Tin Bath observations

Anyway, it’s about time that I showed you how the Tin Bath design developed over the past growing season, so here goes.

As you will see in my previous blog,  20770520_2004749986218077_3889423813050119049_nI chose the sunniest spot in the garden to place my tin bath, by the old conservatory south facing wall. I say ‘old conservatory’ because it is no more. We are currently having a new one built, which began in early July, so the tin bath had to be moved to another location in the garden at that point.

But for all of May and June, it thoroughly thrived in it’s sunny location, as you can see from the following photos.

The violas and nasturtium got a head start because I bought them as small plants from a garden centre, while the others edibles – the chard, rocket, marigold, and dill – I grew from seed. So this meant that the violas and nasturtium raced ahead in size and maturity, at times attempting to dominate the other plants.20840740_2004749996218076_574824268382027054_n

The tomato ‘Patio Yellow’ (you can just see it at the back right hand edge) was also bought as a young plant, but was a compact variety and a slower growing one which didn’t compete for space.

By the beginning of June, it was looking absolutely lush, with bright reds and purple/yellows of the edible flowers. I was harvesting them for salads, along with the nasturtium leaves and our meals looked incredibly beautiful!

There was the added bonus of location; our patio table and chairs were situated right near the tin bath on the sunny patio, and so for many lunch meals I would be eating right there, and leaning over to pick edible flowers to add to my lunch. I was living the permaculture dream! :) 20842149_2004750049551404_6799262248000981183_n

 

As June went on, the rocket bolted to the sky, sending up it’s beautiful delicate white flowers, which added another punch to the salads, along with the flowering calendula marigolds. I love the way a whole head of calendula petals adds a massive ZING to a salad, the taste isn’t as good as it’s colour, but it makes the meal feel even more exotic and I’m sure they must contain beneficial minerals (or something) as nothing that bright could be devoid of any nutrition!

The nasturtium leaves were just showing the first signs of yellowing at this point, and the viola leaves were starting to look a bit mildewy. So I added a layer of compost as best I could to the surface of the bath, hoping that the extra food would help the plants recover. But as you can see, they just became more sparse and sprawling.20840715_2004750186218057_662258656199368608_n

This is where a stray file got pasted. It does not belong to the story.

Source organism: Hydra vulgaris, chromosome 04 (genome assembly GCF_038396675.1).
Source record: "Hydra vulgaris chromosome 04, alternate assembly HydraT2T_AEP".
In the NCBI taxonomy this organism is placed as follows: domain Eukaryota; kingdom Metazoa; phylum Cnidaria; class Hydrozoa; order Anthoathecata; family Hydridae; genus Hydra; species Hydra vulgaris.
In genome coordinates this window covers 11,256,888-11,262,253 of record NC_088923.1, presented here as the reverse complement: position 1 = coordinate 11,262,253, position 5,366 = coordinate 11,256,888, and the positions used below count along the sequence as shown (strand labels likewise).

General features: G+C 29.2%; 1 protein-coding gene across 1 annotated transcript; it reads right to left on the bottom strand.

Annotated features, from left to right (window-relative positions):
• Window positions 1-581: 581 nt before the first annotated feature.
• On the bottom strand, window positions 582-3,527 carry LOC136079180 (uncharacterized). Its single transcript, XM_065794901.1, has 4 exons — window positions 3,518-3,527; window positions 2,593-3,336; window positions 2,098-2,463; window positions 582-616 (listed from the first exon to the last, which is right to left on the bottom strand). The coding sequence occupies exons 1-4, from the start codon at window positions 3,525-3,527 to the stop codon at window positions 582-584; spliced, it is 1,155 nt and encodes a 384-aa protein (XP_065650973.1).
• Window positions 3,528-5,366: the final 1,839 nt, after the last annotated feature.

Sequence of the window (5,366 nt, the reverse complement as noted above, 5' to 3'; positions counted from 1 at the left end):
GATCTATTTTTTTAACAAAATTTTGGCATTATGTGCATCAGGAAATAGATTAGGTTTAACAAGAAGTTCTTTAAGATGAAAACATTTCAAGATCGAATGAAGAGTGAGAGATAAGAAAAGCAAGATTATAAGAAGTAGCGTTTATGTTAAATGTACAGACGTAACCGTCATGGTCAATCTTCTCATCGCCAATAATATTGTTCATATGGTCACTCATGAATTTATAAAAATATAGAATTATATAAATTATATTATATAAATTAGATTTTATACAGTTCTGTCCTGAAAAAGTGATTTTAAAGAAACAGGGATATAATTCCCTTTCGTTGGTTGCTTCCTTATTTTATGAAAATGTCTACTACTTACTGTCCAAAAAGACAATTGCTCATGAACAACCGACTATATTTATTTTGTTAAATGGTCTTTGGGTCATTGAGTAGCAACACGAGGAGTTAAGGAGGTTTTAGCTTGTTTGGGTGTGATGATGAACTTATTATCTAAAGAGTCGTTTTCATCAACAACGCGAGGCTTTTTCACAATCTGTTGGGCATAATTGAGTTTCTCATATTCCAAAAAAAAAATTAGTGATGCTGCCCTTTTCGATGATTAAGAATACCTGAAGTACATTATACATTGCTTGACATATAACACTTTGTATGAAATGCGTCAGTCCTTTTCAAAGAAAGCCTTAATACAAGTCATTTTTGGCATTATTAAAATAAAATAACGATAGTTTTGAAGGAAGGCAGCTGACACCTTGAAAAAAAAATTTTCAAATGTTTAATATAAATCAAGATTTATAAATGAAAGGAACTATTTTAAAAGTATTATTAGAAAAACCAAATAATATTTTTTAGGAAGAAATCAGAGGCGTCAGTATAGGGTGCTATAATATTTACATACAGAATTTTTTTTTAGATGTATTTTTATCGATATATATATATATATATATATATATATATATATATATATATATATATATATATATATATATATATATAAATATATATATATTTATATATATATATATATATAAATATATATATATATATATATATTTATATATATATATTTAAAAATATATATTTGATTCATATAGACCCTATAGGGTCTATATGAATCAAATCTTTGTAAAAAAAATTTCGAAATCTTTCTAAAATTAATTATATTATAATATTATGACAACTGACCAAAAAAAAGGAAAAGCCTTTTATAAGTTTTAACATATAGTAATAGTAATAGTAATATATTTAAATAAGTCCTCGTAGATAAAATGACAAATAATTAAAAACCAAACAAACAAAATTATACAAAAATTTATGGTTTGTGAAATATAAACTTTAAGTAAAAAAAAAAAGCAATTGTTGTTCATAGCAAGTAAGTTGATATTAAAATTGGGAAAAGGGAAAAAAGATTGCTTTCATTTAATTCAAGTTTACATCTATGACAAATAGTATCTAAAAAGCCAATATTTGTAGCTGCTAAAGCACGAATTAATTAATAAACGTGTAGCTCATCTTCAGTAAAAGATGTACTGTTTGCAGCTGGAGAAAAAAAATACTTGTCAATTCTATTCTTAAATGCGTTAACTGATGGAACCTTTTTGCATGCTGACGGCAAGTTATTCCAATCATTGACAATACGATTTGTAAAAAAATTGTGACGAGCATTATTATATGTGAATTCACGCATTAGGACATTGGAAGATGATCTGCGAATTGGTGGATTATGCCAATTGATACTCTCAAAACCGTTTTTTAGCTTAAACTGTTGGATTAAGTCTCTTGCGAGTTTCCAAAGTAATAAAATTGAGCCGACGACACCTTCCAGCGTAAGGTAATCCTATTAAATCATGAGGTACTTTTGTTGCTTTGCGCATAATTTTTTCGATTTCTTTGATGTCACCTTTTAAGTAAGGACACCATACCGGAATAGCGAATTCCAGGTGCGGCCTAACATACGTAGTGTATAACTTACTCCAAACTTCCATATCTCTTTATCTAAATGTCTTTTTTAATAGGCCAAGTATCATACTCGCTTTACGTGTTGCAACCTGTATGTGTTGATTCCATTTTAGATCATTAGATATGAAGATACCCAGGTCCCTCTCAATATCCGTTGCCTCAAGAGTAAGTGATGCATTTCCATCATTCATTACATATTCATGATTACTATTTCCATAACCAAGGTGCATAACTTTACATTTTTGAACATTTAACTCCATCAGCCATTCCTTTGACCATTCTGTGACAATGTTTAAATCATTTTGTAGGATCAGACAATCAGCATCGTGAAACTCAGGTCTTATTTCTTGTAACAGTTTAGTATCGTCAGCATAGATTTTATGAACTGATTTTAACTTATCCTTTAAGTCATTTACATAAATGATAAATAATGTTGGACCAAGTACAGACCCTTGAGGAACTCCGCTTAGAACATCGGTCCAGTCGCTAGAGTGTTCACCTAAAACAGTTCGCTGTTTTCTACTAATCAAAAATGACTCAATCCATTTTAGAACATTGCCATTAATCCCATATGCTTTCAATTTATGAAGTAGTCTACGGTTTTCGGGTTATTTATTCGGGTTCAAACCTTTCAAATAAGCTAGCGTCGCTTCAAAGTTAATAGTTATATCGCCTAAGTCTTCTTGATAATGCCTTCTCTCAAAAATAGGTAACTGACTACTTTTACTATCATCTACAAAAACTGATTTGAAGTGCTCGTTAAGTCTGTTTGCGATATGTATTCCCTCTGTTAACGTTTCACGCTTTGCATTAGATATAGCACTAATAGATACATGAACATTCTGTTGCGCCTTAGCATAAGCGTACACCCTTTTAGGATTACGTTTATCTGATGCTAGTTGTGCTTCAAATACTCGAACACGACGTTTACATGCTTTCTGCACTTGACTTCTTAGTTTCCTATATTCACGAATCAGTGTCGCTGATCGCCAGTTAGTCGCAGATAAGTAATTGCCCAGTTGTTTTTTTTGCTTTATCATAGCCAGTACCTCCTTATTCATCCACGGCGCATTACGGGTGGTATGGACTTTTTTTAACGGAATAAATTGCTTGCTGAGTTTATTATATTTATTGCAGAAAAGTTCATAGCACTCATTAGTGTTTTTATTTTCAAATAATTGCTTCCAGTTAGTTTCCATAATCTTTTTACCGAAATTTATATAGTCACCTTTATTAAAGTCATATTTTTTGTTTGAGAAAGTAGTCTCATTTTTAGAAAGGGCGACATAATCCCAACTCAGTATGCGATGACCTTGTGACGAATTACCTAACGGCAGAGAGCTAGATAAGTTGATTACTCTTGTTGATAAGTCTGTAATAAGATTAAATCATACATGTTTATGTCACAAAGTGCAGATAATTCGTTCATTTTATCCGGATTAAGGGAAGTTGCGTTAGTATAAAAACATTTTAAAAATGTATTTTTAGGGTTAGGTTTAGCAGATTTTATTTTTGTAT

At this point the chard was completely swallowed by the other faster maturing plants in the bath, and I wondered if they would even survive, but it did, and it’s time would come to shine. The tomato just steadily carried on growing and even started developing fruits by this stage. It was happy.

I realised that it was time to pull out the nasturtium and viola. They had had their day, and they were now over, and this meant that I could practice some succession in my planting scheme. So I had a look at what I had growing in my conservatory, and selected a couple of things that I thought would like it in the bath, sharing the sunny position and not competing too much with what was already there.20842202_2004750212884721_6655326976136861433_n

I had been given some lemon basil seeds by a Facebook friend, and I had grown a whole tray of these deliciously lemony smelling seedlings. Another friend had also given me a small tray of Thai Basil seedlings, which have quite an unusual exotic aniseed taste, and later on they would develop beautiful clusters of purple flowers. These two additions certainly made the salads even more interesting.

It was now early July and the dill had bolted and thrown up these beautiful flowers and seed heads, and I certainly appreciated their beauty while sitting on my patio.

But change was coming. It was now time to move the tin bath to another location higher up in the garden, so that work could start on the building of a new conservatory. 20799317_2004750216218054_3947571721691208461_nThis meant that it no longer got the attention it once enjoyed in it’s prime spot, and it wasn’t quite as sunny either, but none the less, it carried on growing and producing without my attention!

Every few days, I’d wonder up the garden and come back with a handful of sweet yellow cherry tomatoes. I was still harvesting the Thai Basil and calendula flowers for salads too.